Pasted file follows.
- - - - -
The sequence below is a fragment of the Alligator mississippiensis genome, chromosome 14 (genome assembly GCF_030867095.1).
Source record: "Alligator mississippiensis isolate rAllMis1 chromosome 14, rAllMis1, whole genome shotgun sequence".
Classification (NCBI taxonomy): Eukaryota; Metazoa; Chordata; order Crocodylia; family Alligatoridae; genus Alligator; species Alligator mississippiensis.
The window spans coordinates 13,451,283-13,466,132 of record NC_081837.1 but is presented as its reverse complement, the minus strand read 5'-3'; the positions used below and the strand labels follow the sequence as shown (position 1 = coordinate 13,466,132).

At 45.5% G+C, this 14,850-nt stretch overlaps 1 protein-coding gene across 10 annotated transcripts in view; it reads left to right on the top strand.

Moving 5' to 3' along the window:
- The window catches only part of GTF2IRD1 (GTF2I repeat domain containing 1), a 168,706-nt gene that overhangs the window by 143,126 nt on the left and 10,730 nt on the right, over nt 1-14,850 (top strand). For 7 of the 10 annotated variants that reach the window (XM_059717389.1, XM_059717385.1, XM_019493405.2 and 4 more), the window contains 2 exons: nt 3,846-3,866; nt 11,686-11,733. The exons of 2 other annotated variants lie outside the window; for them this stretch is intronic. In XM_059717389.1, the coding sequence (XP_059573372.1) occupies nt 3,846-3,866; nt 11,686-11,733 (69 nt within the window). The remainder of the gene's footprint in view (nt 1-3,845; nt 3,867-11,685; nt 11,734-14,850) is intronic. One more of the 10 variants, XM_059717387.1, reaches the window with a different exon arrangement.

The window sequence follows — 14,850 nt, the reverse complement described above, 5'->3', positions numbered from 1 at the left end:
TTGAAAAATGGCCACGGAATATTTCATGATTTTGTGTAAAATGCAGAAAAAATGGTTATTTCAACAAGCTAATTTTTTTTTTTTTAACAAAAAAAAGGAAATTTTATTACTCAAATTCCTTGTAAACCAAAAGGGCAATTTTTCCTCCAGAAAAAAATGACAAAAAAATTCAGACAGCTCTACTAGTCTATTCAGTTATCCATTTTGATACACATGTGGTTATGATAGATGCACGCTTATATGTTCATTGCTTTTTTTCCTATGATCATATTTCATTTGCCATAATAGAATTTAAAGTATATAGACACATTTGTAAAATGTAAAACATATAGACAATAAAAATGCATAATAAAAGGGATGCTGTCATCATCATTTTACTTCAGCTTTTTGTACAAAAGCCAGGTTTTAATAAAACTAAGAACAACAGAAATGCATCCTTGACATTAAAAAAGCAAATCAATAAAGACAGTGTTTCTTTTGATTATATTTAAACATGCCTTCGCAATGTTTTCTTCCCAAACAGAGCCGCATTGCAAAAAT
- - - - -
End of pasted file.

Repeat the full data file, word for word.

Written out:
The sequence below is a fragment of the Alligator mississippiensis genome, chromosome 14 (genome assembly GCF_030867095.1).
Source record: "Alligator mississippiensis isolate rAllMis1 chromosome 14, rAllMis1, whole genome shotgun sequence".
Classification (NCBI taxonomy): Eukaryota; Metazoa; Chordata; order Crocodylia; family Alligatoridae; genus Alligator; species Alligator mississippiensis.
The window spans coordinates 13,451,283-13,466,132 of record NC_081837.1 but is presented as its reverse complement, the minus strand read 5'-3'; the positions used below and the strand labels follow the sequence as shown (position 1 = coordinate 13,466,132).

At 45.5% G+C, this 14,850-nt stretch overlaps 1 protein-coding gene across 10 annotated transcripts in view; it reads left to right on the top strand.

Moving 5' to 3' along the window:
- The window catches only part of GTF2IRD1 (GTF2I repeat domain containing 1), a 168,706-nt gene that overhangs the window by 143,126 nt on the left and 10,730 nt on the right, over nt 1-14,850 (top strand). For 7 of the 10 annotated variants that reach the window (XM_059717389.1, XM_059717385.1, XM_019493405.2 and 4 more), the window contains 2 exons: nt 3,846-3,866; nt 11,686-11,733. The exons of 2 other annotated variants lie outside the window; for them this stretch is intronic. In XM_059717389.1, the coding sequence (XP_059573372.1) occupies nt 3,846-3,866; nt 11,686-11,733 (69 nt within the window). The remainder of the gene's footprint in view (nt 1-3,845; nt 3,867-11,685; nt 11,734-14,850) is intronic. One more of the 10 variants, XM_059717387.1, reaches the window with a different exon arrangement.

The window sequence follows — 14,850 nt, the reverse complement described above, 5'->3', positions numbered from 1 at the left end:
TTGAAAAATGGCCACGGAATATTTCATGATTTTGTGTAAAATGCAGAAAAAATGGTTATTTCAACAAGCTAATTTTTTTTTTTTTAACAAAAAAAAGGAAATTTTATTACTCAAATTCCTTGTAAACCAAAAGGGCAATTTTTCCTCCAGAAAAAAATGACAAAAAAATTCAGACAGCTCTACTAGTCTATTCAGTTATCCATTTTGATACACATGTGGTTATGATAGATGCACGCTTATATGTTCATTGCTTTTTTTCCTATGATCATATTTCATTTGCCATAATAGAATTTAAAGTATATAGACACATTTGTAAAATGTAAAACATATAGACAATAAAAATGCATAATAAAAGGGATGCTGTCATCATCATTTTACTTCAGCTTTTTGTACAAAAGCCAGGTTTTAATAAAACTAAGAACAACAGAAATGCATCCTTGACATTAAAAAAGCAAATCAATAAAGACAGTGTTTCTTTTGATTATATTTAAACATGCCTTCGCAATGTTTTCTTCCCAAACAGAGCCGCATTGCAAAAAT